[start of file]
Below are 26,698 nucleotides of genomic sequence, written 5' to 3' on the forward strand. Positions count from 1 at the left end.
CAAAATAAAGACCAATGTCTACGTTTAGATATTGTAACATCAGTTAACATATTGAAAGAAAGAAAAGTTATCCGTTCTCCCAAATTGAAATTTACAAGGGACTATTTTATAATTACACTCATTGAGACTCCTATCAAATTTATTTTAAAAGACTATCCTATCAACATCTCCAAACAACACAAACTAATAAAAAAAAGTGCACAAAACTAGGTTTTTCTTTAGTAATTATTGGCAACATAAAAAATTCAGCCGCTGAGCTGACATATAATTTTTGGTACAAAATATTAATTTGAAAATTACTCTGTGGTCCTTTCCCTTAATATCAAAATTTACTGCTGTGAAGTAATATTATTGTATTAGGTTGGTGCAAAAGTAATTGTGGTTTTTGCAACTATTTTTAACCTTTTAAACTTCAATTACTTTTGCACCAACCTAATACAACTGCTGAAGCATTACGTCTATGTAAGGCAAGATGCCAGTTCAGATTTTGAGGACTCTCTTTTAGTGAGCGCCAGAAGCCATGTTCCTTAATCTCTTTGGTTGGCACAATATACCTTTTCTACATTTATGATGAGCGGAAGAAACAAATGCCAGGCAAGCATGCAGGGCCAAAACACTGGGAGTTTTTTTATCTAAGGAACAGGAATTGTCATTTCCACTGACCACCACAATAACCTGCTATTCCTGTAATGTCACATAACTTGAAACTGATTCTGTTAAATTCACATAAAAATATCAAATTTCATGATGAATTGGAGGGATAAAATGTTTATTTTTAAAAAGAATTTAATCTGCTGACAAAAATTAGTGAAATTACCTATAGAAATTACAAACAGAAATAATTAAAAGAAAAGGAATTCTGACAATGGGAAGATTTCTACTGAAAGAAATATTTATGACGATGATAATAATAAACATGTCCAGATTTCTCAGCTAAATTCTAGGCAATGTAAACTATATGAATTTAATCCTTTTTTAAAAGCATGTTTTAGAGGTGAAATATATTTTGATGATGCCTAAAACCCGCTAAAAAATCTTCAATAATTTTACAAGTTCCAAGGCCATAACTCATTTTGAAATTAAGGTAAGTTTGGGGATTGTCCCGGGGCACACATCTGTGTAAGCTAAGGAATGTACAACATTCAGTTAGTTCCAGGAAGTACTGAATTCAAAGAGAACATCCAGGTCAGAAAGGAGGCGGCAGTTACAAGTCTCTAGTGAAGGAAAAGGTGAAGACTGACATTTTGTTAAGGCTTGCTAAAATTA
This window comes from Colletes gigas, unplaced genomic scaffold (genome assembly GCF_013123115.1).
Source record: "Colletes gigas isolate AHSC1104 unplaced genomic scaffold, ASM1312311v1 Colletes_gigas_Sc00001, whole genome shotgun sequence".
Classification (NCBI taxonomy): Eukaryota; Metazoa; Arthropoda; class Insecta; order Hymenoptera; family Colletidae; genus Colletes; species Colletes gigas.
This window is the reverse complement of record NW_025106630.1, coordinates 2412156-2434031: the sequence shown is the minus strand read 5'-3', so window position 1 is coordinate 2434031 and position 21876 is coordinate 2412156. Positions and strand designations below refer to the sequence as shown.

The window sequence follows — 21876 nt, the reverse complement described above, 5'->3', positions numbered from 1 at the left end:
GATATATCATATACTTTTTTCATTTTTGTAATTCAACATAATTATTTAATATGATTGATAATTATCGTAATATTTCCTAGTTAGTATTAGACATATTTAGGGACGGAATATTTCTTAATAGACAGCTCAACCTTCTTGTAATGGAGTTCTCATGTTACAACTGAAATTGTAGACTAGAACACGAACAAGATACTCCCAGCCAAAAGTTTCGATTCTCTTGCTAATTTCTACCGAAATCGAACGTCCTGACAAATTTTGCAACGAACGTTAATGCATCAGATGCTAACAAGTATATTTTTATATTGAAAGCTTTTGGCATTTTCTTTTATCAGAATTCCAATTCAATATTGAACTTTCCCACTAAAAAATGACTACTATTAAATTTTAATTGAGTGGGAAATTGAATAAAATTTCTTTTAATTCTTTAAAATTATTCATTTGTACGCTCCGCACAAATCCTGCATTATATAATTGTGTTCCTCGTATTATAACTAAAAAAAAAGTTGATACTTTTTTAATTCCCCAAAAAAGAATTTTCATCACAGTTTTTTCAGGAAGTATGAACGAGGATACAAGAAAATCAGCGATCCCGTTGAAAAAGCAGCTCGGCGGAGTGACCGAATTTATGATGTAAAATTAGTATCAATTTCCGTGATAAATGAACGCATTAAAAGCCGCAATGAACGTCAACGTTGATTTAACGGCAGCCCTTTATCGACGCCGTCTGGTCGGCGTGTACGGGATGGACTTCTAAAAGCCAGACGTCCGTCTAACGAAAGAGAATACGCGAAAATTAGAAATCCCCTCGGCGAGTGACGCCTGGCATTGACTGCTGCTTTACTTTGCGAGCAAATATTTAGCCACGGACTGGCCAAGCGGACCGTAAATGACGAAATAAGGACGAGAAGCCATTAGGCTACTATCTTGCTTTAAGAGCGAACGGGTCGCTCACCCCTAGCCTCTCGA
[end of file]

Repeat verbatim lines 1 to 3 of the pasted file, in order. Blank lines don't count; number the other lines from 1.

Below are 26,698 nucleotides of genomic sequence, written 5' to 3' on the forward strand. Positions count from 1 at the left end.
CAAAATAAAGACCAATGTCTACGTTTAGATATTGTAACATCAGTTAACATATTGAAAGAAAGAAAAGTTATCCGTTCTCCCAAATTGAAATTTACAAGGGACTATTTTATAATTACACTCATTGAGACTCCTATCAAATTTATTTTAAAAGACTATCCTATCAACATCTCCAAACAACACAAACTAATAAAAAAAAGTGCACAAAACTAGGTTTTTCTTTAGTAATTATTGGCAACATAAAAAATTCAGCCGCTGAGCTGACATATAATTTTTGGTACAAAATATTAATTTGAAAATTACTCTGTGGTCCTTTCCCTTAATATCAAAATTTACTGCTGTGAAGTAATATTATTGTATTAGGTTGGTGCAAAAGTAATTGTGGTTTTTGCAACTATTTTTAACCTTTTAAACTTCAATTACTTTTGCACCAACCTAATACAACTGCTGAAGCATTACGTCTATGTAAGGCAAGATGCCAGTTCAGATTTTGAGGACTCTCTTTTAGTGAGCGCCAGAAGCCATGTTCCTTAATCTCTTTGGTTGGCACAATATACCTTTTCTACATTTATGATGAGCGGAAGAAACAAATGCCAGGCAAGCATGCAGGGCCAAAACACTGGGAGTTTTTTTATCTAAGGAACAGGAATTGTCATTTCCACTGACCACCACAATAACCTGCTATTCCTGTAATGTCACATAACTTGAAACTGATTCTGTTAAATTCACATAAAAATATCAAATTTCATGATGAATTGGAGGGATAAAATGTTTATTTTTAAAAAGAATTTAATCTGCTGACAAAAATTAGTGAAATTACCTATAGAAATTACAAACAGAAATAATTAAAAGAAAAGGAATTCTGACAATGGGAAGATTTCTACTGAAAGAAATATTTATGACGATGATAATAATAAACATGTCCAGATTTCTCAGCTAAATTCTAGGCAATGTAAACTATATGAATTTAATCCTTTTTTAAAAGCATGTTTTAGAGGTGAAATATATTTTGATGATGCCTAAAACCCGCTAAAAAATCTTCAATAATTTTACAAGTTCCAAGGCCATAACTCATTTTGAAATTAAGGTAAGTTTGGGGATTGTCCCGGGGCACACATCTGTGTAAGCTAAGGAATGTACAACATTCAGTTAGTTCCAGGAAGTACTGAATTCAAAGAGAACATCCAGGTCAGAAAGGAGGCGGCAGTTACAAGTCTCTAGTGAAGGAAAAGGTGAAGACTGACATTTTGTTAAGGCTTGCTAAAATTA
This window comes from Colletes gigas, unplaced genomic scaffold (genome assembly GCF_013123115.1).